Shame on Workshy Stay At Home Mums!

Before you vent a spleen, the headline is very much tongue in cheek. It refers of course to David Cameron’s attack on stay at home mums not deserving childcare support as they “don’t work as hard, or try to get ahead as the rest of us.” Just how outrageous and provocative is that? More evidence that the Tories prefer the divide and rule tactic. Up until now, its been the unemployed against the employed, welfare claimant against non-claimant, rich against poor. Now Cameron is trying to pitch working mums against non-working mums? Beggars belief.

The government clearly sees it as a black and white issue regarding mums going back to work. It isn’t. The early years are crucial in any child’s development. Its a time where mums – or dads – should be able to be at home as much as possible with their children, not dump them off with a childminder for hours every day as soon as they can – because the pressure is on many to do so. Financial pressures force many back to work, having people work extra hours just for the childcare – where’s the point in that? Then there’s this government’s obsession with getting people into non-existent jobs, no matter what the cost is to family life. They’re of the view that money is the most important thing in everyone’s life. Its not.

I think of our own experience. When Jane had Matthew, we made the decision that despite losing a wage, Jane would stay at home with Matthew (her choice) as she had left her previous job thanks to them forcing her out (more-or-less) after they’d piled pressure on her while pregnant, not carrying out a risk assessment – which all led to a miscarriage. After being off sick for months, she packed it in. (PS, it was Greggs, a pox on their pies!) I was (and am) in a fulltime job, so that made the decision as to who would work and who would stay at home easier. But because this country values slaving away at work as being far more important that the welfare of children, things were tight. I suspect it was Tax Credits that kept us afloat at the time. This was all before we had the diagnosis for Matthew & Daniel that they were on the Autism Spectrum. They’re entitled to DLA, which means their is much less pressure on Jane regarding work. She can be there for them all the time. Matthew can’t cope with school lunches, so needs to come home at lunchtime. In many ways, they are reassured by their mum being available for them 24 hours a day, 7 days a week.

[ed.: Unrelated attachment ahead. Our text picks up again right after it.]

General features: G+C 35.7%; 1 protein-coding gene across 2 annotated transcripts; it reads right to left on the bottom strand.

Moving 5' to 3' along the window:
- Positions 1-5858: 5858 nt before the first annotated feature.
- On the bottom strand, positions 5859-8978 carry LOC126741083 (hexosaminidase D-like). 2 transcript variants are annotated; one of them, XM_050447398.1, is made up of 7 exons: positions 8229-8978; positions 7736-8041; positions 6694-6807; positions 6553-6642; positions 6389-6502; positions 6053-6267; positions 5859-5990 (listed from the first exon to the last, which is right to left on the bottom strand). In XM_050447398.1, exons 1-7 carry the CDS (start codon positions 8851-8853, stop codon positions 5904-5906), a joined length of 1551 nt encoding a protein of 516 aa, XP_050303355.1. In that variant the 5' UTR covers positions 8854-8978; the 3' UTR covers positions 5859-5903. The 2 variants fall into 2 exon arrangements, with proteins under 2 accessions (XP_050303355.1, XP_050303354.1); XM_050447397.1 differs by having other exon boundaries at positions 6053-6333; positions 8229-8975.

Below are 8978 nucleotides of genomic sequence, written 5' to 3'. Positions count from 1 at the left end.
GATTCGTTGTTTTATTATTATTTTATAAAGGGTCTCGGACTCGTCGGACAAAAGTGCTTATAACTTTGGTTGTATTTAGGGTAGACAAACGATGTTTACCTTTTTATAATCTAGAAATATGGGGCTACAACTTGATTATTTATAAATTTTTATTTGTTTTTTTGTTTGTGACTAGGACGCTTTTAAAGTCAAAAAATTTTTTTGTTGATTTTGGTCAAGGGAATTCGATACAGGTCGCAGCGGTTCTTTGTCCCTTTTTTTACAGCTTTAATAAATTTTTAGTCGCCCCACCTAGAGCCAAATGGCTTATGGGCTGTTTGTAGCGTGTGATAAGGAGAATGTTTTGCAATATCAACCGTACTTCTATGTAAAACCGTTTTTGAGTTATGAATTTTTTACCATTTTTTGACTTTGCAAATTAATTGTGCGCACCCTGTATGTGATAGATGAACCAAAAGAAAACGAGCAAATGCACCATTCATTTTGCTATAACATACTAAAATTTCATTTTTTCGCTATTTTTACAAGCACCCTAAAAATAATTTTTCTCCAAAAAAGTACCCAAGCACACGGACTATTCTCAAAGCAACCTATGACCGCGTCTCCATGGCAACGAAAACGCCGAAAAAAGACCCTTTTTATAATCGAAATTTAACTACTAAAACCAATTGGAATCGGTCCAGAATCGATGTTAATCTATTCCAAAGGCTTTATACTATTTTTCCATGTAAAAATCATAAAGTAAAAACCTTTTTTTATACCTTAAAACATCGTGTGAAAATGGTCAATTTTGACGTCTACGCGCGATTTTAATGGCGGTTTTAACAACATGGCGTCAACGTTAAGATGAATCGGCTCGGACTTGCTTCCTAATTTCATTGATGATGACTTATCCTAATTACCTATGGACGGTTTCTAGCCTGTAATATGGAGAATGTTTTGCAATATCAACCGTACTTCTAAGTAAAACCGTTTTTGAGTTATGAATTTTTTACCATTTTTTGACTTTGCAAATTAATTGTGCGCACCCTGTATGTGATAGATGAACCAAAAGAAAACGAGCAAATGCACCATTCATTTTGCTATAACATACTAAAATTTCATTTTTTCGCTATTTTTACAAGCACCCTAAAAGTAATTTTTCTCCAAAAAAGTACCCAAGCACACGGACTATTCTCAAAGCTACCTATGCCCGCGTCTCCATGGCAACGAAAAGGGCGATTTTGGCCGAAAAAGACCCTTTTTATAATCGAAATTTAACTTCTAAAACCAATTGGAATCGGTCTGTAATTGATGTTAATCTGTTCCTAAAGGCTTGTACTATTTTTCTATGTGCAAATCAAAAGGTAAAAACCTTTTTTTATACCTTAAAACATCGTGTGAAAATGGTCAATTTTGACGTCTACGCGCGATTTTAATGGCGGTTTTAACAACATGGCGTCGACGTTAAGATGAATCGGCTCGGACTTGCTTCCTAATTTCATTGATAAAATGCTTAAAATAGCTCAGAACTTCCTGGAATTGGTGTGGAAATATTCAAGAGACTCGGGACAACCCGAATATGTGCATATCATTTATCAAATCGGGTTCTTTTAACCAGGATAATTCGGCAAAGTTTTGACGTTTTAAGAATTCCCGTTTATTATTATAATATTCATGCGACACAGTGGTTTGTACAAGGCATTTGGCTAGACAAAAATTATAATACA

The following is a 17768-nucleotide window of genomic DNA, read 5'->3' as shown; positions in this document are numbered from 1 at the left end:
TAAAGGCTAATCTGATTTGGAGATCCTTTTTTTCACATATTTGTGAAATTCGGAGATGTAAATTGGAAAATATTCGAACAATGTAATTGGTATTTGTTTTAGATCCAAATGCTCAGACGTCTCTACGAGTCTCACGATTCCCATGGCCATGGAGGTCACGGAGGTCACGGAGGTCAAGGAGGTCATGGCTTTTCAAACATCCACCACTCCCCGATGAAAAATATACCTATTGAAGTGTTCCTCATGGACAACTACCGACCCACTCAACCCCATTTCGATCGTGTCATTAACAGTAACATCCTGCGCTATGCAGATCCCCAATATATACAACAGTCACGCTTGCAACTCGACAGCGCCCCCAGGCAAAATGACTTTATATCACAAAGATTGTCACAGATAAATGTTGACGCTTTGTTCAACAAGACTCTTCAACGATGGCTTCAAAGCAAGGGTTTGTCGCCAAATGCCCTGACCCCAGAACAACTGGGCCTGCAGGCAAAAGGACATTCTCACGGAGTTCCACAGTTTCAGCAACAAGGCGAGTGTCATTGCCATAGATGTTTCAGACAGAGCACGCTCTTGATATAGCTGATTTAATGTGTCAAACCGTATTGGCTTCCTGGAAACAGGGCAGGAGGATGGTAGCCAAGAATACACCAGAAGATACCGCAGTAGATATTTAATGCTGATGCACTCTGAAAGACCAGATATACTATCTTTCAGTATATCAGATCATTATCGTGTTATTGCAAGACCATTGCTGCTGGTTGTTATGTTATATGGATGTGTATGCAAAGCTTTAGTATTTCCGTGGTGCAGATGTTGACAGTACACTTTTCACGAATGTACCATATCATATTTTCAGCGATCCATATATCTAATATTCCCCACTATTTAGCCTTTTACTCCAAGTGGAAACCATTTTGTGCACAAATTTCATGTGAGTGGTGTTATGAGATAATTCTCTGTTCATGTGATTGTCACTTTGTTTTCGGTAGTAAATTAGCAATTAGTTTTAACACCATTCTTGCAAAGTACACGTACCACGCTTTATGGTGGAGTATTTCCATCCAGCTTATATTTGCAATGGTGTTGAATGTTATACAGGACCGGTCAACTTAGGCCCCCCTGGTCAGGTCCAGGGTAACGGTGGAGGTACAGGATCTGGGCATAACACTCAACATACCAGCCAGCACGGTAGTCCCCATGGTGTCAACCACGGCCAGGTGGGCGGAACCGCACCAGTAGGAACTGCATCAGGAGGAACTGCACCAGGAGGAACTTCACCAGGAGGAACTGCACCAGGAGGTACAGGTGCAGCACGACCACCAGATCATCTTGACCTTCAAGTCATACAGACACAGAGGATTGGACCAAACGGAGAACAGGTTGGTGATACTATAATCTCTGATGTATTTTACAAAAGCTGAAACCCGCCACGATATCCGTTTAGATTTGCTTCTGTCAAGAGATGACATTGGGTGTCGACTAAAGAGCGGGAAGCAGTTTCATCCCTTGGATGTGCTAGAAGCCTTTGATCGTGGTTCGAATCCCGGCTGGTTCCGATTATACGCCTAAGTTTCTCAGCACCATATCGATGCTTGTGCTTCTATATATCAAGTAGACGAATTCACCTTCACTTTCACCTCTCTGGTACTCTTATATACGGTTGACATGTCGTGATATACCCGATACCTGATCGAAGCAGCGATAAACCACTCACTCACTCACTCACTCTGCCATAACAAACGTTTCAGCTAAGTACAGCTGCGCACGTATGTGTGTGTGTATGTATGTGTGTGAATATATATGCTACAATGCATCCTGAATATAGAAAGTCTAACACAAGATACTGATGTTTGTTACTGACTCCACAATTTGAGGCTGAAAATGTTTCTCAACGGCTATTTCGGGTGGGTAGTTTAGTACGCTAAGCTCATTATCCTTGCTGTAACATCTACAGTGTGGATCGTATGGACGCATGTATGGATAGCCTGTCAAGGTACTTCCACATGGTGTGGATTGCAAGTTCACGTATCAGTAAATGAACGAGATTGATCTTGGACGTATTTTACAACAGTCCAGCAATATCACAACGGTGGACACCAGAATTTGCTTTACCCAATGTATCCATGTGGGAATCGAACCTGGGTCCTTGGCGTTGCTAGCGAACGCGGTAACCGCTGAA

The government doesn’t see it like that of course. As soon as possible, mum should return to work! Special needs children in particular benefit so much from one of their parents not working. Its crucial for their development and security that they know mum or dad will be there. And what about the more severely disabled children? Are parents meant to seek professional specialised childcare to enable them to go to work? At what cost to the state? Surely paying a parent to stay at home to look after the welfare of their own children is much more cost effective. It leaves jobs open for those who REALLY need them.